Through the time series accumulation trend of metabolites under salt stress, we found that the accumulation of carbohydrates and amino acids changed greatly in the early stage of salt stress, and the accumulation of flavonoids in the later stage of salt stress changed greatly. It shows that cotton responds to salt stress through energy metabolism and osmotic metabolism in the early stage of salt stress, and requires antioxidants such as flavonoids to cope with salt stress in the later stage of oxidative stress.

Mining candidate marker metabolites under salt stress is an important method to improve crop quality. Turanose is an isomer of sucrose, which naturally exists in honey. Turanose had anti-inflammatory effect in vitro [61]. It was a disaccharide produced by sucrose under the catalysis of sucrose amylase. Sugars provide energy for plants. Turanose content continued to rise in different time periods of salt stress. As one of the sugars, turanose is one of the potential biomarkers of cotton under salt stress. Transcriptome data showed that sucrose transporter and sucrose amylase genes were significantly up-regulated under salt stress, which may play an important role in the synthesis of turanose. ABA is a key plant hormone, which plays a key role in abiotic stress [62]. As one of the indicators of stress tolerance, ABA plays a key role in salt stress. Isopentenyladenine-7-N-glucoside is a cytokinin glycosylated salt organism, which also plays an important role in abiotic stress [63]. In this study, we identified 4 metabolites in cotton leaves as key salt tolerance biomarkers based on the metabolic pathways of DMs and expression of DEGs in the pathways (Fig. 11), which can be further validated in a large sample of cotton varieties. These metabolites were cysteine (Cys), Abscisic Acid(ABA), Isopentenyladenine-7-N-glucoside (IP7G), turanose. However, their accumulation trends were not consistent during the salt stress period, indicating that cotton had a complex salt tolerance mechanism.

Fig. 11
figure 11

Metabolic regulatory network of major potential metabolites in cotton seedling resistance to salt stress


Based on the widely targeted metabolomics and transcriptome, osmotic stress and energy metabolism first occurred in cotton, and then oxidative stress was dominant in cotton under salt stress. Salt stress significantly affected the expression change of gene transcription level and metabolite accumulation in cotton leaves. The contents of amino acids, sugars and alcohols, lignans and coumarins, flavonoids and polyphenols increased in proportion during the whole salt stress period. In contrast, nucleic acids, lipids, alkaloids, organic acids and their derivatives and vitamins decreased significantly due to high salt stress. A total of 4 salt responsive metabolites represent potential biomarkers of salt stress tolerance in cotton. Specifically, we found that the synthetic genes realted to these four substances also changed significantly, which may be an important mechanism of salt tolerance in Zhong9807. In the future, functional genomics should be used to characterize these metabolites and their related genes, and validate the gene with the highest correlation coefficient (PCC) associated with hub metabolites. In conclusion, we provide some broad metabolic insights on salt stress tolerance and biomarkers of key metabolites, which may help to improve the tolerance of cotton to salt stress.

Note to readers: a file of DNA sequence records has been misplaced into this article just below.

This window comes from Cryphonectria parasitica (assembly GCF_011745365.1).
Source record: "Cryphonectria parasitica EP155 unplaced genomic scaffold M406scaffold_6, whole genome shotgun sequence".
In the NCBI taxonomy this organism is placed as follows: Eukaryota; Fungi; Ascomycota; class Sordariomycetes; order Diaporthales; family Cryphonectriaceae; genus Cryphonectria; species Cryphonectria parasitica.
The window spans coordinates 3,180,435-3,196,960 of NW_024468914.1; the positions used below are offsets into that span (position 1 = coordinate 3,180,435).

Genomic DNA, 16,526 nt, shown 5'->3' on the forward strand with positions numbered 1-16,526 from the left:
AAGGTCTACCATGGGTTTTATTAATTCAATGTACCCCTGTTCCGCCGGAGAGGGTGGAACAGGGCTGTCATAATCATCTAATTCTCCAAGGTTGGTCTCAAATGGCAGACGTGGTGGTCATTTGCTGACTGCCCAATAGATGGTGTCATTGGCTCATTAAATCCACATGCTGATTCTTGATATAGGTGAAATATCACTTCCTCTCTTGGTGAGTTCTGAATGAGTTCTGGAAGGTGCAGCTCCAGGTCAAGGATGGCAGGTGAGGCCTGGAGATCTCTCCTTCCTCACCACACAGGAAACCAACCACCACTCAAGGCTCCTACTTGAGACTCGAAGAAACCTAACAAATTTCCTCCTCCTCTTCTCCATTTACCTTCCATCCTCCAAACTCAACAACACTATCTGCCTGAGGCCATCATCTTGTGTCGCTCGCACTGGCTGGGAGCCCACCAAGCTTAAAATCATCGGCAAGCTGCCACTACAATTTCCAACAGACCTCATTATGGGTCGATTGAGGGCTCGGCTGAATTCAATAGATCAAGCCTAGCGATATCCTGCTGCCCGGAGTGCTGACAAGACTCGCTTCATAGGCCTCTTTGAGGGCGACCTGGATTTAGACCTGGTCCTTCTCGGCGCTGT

Availability of data and materials

The raw RNA-seq datasets supporting the conclusions of this article are available in the National Center for Biotechnology Information Bioproject repository, accession number: PRJNA623201. The reference genome of Gossypium hirsutum is available at







Abscisic acid


Ultra-performance liquid chromatography/tandem mass spectrometry


Multiple reaction monitoring


Quality control


Principal components analysis


Orthogonal projections to latent structures discriminant analysis


Analysis of variance


Variable importance in projection


Differentially accumulated metabolites


Differentially expressed genes


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This work was supported by the China Agriculture Research System of MOF and MARA, Agricultural Science and Technology Innovation Program of Chinese Academy of Agricultural Sciences.

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Mingge Han: conceived and designed the experiments, writing original draft, data curation, Software. Ruifeng Cui, Delong Wang, Hui Huang, Cun Rui, Jing Wang, Hong Zhang, Nan Xu: data curation. review & editing. Xiaoyu Liu, Yuqian Lei, Tiantian Jiang, Liangqing Sun, Kesong Ni, Yapeng Fan, Yuexin Zhang: methodology. Ruifeng Cui, Waqar Afzal Malik, Junjuan Wang, Xiugui Chen, Xuke Lu, Zujun Yin, Shuai Wang, Lanjie Zhao, Lixue Guo and Chao Chen: data curation. Wuwei Ye: concept of study, supervision and revised manuscript. All authors have read and approved the final manuscript.

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Correspondence to Wuwei Ye.

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Han, M., Cui, R., Wang, D. et al. Combined transcriptomic and metabolomic analyses elucidate key salt-responsive biomarkers to regulate salt tolerance in cotton. BMC Plant Biol 23, 245 (2023).